Quantcast
Get breaking news alerts via email

Click here to manage your alerts
Ray Bradbury, famed author of ‘Fahrenheit 451,’ dies at 91


< Previous Page


"If I could have chosen my birthday, Halloween would be it," he said over the years.

Nightmares that plagued him as a boy also stocked his imagination, as did his youthful delight with the Buck Rogers and Tarzan comic strips, early horror films, Tom Swift adventure books and the works of Jules Verne and H.G. Wells.

Join the Discussion
Post a Comment

"The great thing about my life is that everything I’ve done is a result of what I was when I was 12 or 13," he said in 1982.

Bradbury’s family moved to Los Angeles in 1934. He became a movie buff and a voracious reader. "I never went to college, so I went to the library," he explained.

He tried to write at least 1,000 words a day, and sold his first story in 1941. He submitted work to pulp magazines until he was finally accepted by such upscale publications as The New Yorker. Bradbury’s first book, a short story collection called "Dark Carnival," was published in 1947.

He was so poor during those years that he didn’t have an office or even a telephone. "When the phone rang in the gas station right across the alley from our house, I’d run to answer it," he said.

He wrote "Fahrenheit 451" at the UCLA library, on typewriters that rented for 10 cents a half hour. He said he carried a sack full of dimes to the library and completed the book in nine days, at a cost of $9.80.

Few writers could match the inventiveness of his plots: A boy outwits a vampire by stuffing him with silver coins; a dinosaur mistakes a fog horn for a mating call (filmed as "The Beast From 20,000 Fathoms"); Ernest Hemingway is flown back to life on a time machine. In "The Illustrated Man," one of his most famous stories, a man’s tattoo foretells a horrifying deed — he will murder his wife.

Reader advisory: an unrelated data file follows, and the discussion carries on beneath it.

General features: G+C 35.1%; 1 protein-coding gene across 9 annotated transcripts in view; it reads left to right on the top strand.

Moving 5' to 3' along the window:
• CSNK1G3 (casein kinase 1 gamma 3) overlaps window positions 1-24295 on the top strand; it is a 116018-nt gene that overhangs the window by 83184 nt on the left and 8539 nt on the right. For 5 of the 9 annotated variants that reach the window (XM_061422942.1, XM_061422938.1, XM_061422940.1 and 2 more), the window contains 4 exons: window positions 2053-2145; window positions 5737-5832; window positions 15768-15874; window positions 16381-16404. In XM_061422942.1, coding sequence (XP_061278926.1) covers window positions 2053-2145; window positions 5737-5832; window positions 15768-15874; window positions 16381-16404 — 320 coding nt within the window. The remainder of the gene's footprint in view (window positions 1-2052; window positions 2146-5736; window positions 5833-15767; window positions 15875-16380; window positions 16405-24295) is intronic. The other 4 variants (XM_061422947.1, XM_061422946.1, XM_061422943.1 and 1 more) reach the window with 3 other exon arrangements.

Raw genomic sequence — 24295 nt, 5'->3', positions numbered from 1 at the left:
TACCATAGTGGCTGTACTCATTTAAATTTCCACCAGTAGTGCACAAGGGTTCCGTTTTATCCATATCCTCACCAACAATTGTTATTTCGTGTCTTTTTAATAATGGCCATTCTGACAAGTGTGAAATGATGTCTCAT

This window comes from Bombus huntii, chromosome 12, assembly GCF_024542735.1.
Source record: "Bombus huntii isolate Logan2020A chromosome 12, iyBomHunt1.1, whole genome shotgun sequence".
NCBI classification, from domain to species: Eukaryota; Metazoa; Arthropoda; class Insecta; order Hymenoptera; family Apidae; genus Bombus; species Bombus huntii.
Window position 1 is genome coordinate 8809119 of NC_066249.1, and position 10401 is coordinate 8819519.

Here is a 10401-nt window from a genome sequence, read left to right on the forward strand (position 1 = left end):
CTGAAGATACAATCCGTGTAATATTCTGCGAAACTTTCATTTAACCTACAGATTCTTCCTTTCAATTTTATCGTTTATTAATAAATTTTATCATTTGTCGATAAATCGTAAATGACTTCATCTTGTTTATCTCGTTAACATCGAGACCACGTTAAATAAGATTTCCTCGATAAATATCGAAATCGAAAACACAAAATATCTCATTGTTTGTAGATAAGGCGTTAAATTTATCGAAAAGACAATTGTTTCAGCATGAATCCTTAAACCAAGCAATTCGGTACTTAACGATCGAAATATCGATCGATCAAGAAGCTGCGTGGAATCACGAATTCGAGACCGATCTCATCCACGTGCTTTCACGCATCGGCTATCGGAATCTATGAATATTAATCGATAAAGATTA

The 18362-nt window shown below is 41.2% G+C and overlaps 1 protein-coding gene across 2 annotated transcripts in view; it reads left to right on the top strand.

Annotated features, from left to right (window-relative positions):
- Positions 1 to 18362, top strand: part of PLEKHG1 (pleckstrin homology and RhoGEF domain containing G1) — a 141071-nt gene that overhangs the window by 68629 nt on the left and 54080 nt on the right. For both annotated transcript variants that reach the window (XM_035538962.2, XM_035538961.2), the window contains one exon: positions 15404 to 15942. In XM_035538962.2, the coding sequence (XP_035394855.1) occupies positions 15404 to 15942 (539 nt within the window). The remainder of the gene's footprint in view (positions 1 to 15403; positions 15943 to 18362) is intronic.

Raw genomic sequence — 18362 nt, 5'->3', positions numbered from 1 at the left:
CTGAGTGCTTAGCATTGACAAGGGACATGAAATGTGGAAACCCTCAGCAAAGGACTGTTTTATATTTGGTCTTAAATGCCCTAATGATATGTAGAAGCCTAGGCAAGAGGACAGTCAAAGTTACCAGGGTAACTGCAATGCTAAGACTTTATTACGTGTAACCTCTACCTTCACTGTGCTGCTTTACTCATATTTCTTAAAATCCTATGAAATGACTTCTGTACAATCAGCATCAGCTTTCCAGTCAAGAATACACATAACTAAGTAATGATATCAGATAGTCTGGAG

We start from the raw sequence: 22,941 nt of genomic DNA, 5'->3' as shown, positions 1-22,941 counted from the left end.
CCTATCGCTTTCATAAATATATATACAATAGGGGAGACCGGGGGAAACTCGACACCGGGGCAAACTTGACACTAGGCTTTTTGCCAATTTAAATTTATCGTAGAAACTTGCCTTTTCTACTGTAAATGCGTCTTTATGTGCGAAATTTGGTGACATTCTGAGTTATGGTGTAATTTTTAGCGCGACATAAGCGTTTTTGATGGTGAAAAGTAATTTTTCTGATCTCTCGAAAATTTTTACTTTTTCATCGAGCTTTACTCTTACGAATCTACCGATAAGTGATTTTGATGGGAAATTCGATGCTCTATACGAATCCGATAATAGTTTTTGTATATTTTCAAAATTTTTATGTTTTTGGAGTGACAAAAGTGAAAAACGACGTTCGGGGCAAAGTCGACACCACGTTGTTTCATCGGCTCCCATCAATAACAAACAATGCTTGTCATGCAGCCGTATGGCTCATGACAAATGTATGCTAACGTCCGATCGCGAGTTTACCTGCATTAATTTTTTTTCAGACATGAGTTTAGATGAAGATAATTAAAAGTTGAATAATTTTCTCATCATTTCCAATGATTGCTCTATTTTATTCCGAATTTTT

A dynamic speaker with a booming, distinctive voice, he could be blunt and gruff. But Bradbury was also a gregarious and friendly man, approachable in public and often generous with his time to readers as well as fellow writers.

In 2009, at a lecture celebrating the first anniversary of a small library in Southern California’s San Gabriel Valley, Bradbury exhorted his listeners to live their lives as he said he had lived his: "Do what you love and love what you do."


story continues below
story continues below

"If someone tells you to do something for money, tell them to go to hell," he shouted to raucous applause.

Until near the end of his life, Bradbury resisted one of the innovations he helped anticipate: electronic books, likening them to burnt metal and urging readers to stick to the old-fashioned pleasures of ink and paper. But in late 2011, as the rights to "Fahrenheit 451" were up for renewal, he gave in and allowed his most famous novel to come out in digital form. In return, he received a great deal of money and a special promise from Simon & Schuster: The publisher agreed to make the e-book available to libraries, the only Simon & Schuster e-book at the time that library patrons were allowed to download.

Bradbury is survived by his four daughters. Marguerite Bradbury, his wife of 56 years, died in 2003.



Copyright 2014 The Salt Lake Tribune. All rights reserved. This material may not be published, broadcast, rewritten or redistributed.

Top Reader Comments Read All Comments Post a Comment
Click here to read all comments   Click here to post a comment


About Reader Comments


Reader comments on sltrib.com are the opinions of the writer, not The Salt Lake Tribune. We will delete comments containing obscenities, personal attacks and inappropriate or offensive remarks. Flagrant or repeat violators will be banned. If you see an objectionable comment, please alert us by clicking the arrow on the upper right side of the comment and selecting "Flag comment as inappropriate". If you've recently registered with Disqus or aren't seeing your comments immediately, you may need to verify your email address. To do so, visit disqus.com/account.
See more about comments here.
Staying Connected
Videos
Jobs
Contests and Promotions
  • Search Obituaries
  • Place an Obituary

  • Search Cars
  • Search Homes
  • Search Jobs
  • Search Marketplace
  • Search Legal Notices

  • Other Services
  • Advertise With Us
  • Subscribe to the Newspaper
  • Access your e-Edition
  • Frequently Asked Questions
  • Contact a newsroom staff member
  • Access the Trib Archives
  • Privacy Policy
  • Missing your paper? Need to place your paper on vacation hold? For this and any other subscription related needs, click here or call 801.204.6100.